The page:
elements.
The four elements
are linked clearly,
cohesively, and
logically.
The student has
successfully
integrated each of the
elements (reporting
and responding,
relating, reasoning,
and reconstructing) of
the reflection.
There is evidence
that the
reconstruction builds
on each of the other
elements.
The four elements
are linked clearly,
cohesively, and
logically.
The student has
successfully
integrated each of the
elements (reporting
and responding,
relating, reasoning,
and reconstructing) of
the reflection.
There is evidence
that the
reconstruction builds
on each of the other
elements.
The student has
integrated all of the
elements (reporting
and responding,
relating, reasoning,
and reconstructing)
into a cohesive
reflection.
The student has
integrated some but
not all of the
elements (reporting
and responding,
relating, reasoning,
and reconstructing)
into a cohesive
reflection.
The student has
unsatisfactorily
attempted to
integrate the
elements (reporting
and responding,
relating, reasoning,
and reconstructing) of
the reflection.
The student has not
made an attempt to
integrate the
elements (reporting
and responding,
relating, reasoning,
and reconstructing) of
the reflection.
Organisation,
Presentation and
Referencing
10%
Flawless
presentation.
Flawless use of APA
referencing style in all
instances. A range of
in-text citations has
been used.
Excellent standard of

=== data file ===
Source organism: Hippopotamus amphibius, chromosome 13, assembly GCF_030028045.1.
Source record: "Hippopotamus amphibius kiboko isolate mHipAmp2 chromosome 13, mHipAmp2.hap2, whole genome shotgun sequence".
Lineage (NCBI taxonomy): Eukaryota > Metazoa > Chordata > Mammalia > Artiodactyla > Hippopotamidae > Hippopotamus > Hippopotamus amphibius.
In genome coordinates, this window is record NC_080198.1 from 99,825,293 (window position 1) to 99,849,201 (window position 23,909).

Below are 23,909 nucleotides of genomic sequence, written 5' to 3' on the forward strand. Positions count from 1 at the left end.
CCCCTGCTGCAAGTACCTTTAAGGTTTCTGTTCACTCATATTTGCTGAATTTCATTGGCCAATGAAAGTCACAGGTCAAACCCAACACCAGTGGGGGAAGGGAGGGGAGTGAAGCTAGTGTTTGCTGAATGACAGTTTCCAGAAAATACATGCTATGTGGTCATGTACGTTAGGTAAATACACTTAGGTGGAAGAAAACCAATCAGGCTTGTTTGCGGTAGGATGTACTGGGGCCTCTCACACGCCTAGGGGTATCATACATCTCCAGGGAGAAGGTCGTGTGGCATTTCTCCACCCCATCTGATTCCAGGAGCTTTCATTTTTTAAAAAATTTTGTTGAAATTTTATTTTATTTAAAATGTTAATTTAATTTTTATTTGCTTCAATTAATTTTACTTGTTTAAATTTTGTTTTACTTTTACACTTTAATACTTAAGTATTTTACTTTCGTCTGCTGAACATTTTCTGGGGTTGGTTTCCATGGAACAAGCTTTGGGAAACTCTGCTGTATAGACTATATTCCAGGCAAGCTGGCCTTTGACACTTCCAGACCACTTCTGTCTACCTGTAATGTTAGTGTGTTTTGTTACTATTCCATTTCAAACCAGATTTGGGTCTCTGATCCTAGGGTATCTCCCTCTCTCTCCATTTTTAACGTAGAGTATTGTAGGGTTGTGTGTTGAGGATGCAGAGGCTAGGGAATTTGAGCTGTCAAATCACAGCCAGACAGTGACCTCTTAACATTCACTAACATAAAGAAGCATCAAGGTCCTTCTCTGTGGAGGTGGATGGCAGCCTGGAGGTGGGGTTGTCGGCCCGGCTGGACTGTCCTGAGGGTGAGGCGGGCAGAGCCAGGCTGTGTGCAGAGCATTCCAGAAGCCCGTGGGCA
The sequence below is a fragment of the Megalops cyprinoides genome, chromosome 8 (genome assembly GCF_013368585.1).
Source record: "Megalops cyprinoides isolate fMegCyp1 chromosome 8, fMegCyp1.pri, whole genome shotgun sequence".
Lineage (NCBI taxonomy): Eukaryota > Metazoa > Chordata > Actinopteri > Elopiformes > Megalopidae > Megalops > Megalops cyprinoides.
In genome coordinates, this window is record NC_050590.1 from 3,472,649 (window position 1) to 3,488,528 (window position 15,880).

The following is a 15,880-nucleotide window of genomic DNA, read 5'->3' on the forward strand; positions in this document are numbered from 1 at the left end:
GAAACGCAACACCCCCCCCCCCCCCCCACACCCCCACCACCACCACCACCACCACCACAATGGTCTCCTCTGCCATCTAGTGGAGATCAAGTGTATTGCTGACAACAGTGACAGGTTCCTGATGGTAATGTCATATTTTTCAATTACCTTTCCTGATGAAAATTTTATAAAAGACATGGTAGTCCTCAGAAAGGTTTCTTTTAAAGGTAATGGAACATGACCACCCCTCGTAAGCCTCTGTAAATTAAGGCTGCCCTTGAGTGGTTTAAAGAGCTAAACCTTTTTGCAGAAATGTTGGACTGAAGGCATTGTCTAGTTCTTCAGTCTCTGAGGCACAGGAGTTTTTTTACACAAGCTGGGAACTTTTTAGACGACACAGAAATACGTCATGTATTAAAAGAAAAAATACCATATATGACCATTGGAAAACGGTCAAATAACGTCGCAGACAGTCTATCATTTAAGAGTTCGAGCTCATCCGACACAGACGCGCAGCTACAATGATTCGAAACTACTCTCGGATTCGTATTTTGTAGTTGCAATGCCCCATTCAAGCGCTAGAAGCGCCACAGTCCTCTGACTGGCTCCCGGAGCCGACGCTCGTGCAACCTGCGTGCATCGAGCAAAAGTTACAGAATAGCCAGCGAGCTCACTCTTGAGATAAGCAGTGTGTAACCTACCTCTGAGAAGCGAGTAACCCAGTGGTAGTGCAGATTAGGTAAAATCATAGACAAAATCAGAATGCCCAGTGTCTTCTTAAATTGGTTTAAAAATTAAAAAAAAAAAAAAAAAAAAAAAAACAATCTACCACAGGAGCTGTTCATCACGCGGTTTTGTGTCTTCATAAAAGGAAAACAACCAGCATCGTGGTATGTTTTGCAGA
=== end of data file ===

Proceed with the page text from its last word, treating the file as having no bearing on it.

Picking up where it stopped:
written
communication with
few errors of spelling
and grammar.
Consistent accurate
use of APA
referencing style in all
instances. A range of
in-text citations has
been used.
High standard of
written
communication with
few errors of spelling
and grammar.
Accurate use of APA
referencing style on
most occasions. A
range of in-text
citations has been
used.
Effective written
communication with
few errors of spelling
and grammar
Accurate use of APA
referencing style on
most occasions.
There is limited use
of a range of in-text
citation formats.
Adequate written
communication
although a number of
spelling and
grammatical errors.
APA referencing style
is demonstrated
inconsistently. There
is no variation of intext
citation format.
Marginal, written
presentation and
referencing, not at an
academic/profession
al standard.
There are
inaccuracies with the
APA referencing
style.
Poor, written
presentation and
referencing, not at an
academic/profession
al standard.
There are several
inaccuracies with the
APA referencing
style.